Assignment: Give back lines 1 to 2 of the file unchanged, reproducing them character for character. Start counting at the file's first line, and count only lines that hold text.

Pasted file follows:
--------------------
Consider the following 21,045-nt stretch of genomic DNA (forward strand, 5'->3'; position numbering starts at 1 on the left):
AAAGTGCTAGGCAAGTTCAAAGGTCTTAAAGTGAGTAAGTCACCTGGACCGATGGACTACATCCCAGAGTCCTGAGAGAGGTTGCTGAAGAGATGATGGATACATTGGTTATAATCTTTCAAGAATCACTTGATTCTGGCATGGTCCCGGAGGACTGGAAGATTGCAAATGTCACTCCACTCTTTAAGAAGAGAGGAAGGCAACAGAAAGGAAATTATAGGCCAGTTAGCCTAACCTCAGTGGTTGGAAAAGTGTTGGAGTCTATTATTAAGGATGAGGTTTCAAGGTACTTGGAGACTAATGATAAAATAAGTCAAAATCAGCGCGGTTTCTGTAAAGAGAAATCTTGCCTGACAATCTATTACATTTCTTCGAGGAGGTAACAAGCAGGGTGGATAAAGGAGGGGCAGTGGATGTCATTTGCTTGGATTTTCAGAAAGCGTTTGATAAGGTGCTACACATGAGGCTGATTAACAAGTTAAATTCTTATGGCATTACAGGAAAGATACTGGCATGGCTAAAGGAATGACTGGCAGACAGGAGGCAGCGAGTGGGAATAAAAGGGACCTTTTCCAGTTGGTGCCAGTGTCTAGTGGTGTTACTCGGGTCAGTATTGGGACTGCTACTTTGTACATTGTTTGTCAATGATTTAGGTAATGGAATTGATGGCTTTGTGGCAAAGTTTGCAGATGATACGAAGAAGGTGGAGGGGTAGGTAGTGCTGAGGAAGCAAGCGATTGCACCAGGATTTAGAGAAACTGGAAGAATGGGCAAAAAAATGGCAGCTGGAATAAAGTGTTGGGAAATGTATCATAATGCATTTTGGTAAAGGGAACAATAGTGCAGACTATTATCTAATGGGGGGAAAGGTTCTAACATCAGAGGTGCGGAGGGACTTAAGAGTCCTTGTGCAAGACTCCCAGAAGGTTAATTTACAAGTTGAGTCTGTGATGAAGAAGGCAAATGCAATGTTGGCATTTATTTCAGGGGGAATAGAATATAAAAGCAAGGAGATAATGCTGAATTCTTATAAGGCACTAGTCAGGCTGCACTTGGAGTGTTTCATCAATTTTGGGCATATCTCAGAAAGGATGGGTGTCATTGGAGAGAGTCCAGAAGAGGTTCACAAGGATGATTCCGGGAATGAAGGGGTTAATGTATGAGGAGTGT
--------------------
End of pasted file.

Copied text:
Consider the following 21,045-nt stretch of genomic DNA (forward strand, 5'->3'; position numbering starts at 1 on the left):
AAAGTGCTAGGCAAGTTCAAAGGTCTTAAAGTGAGTAAGTCACCTGGACCGATGGACTACATCCCAGAGTCCTGAGAGAGGTTGCTGAAGAGATGATGGATACATTGGTTATAATCTTTCAAGAATCACTTGATTCTGGCATGGTCCCGGAGGACTGGAAGATTGCAAATGTCACTCCACTCTTTAAGAAGAGAGGAAGGCAACAGAAAGGAAATTATAGGCCAGTTAGCCTAACCTCAGTGGTTGGAAAAGTGTTGGAGTCTATTATTAAGGATGAGGTTTCAAGGTACTTGGAGACTAATGATAAAATAAGTCAAAATCAGCGCGGTTTCTGTAAAGAGAAATCTTGCCTGACAATCTATTACATTTCTTCGAGGAGGTAACAAGCAGGGTGGATAAAGGAGGGGCAGTGGATGTCATTTGCTTGGATTTTCAGAAAGCGTTTGATAAGGTGCTACACATGAGGCTGATTAACAAGTTAAATTCTTATGGCATTACAGGAAAGATACTGGCATGGCTAAAGGAATGACTGGCAGACAGGAGGCAGCGAGTGGGAATAAAAGGGACCTTTTCCAGTTGGTGCCAGTGTCTAGTGGTGTTACTCGGGTCAGTATTGGGACTGCTACTTTGTACATTGTTTGTCAATGATTTAGGTAATGGAATTGATGGCTTTGTGGCAAAGTTTGCAGATGATACGAAGAAGGTGGAGGGGTAGGTAGTGCTGAGGAAGCAAGCGATTGCACCAGGATTTAGAGAAACTGGAAGAATGGGCAAAAAAATGGCAGCTGGAATAAAGTGTTGGGAAATGTATCATAATGCATTTTGGTAAAGGGAACAATAGTGCAGACTATTATCTAATGGGGGGAAAGGTTCTAACATCAGAGGTGCGGAGGGACTTAAGAGTCCTTGTGCAAGACTCCCAGAAGGTTAATTTACAAGTTGAGTCTGTGATGAAGAAGGCAAATGCAATGTTGGCATTTATTTCAGGGGGAATAGAATATAAAAGCAAGGAGATAATGCTGAATTCTTATAAGGCACTAGTCAGGCTGCACTTGGAGTGTTTCATCAATTTTGGGCATATCTCAGAAAGGATGGGTGTCATTGGAGAGAGTCCAGAAGAGGTTCACAAGGATGATTCCGGGAATGAAGGGGTTAATGTATGAGGAGTGT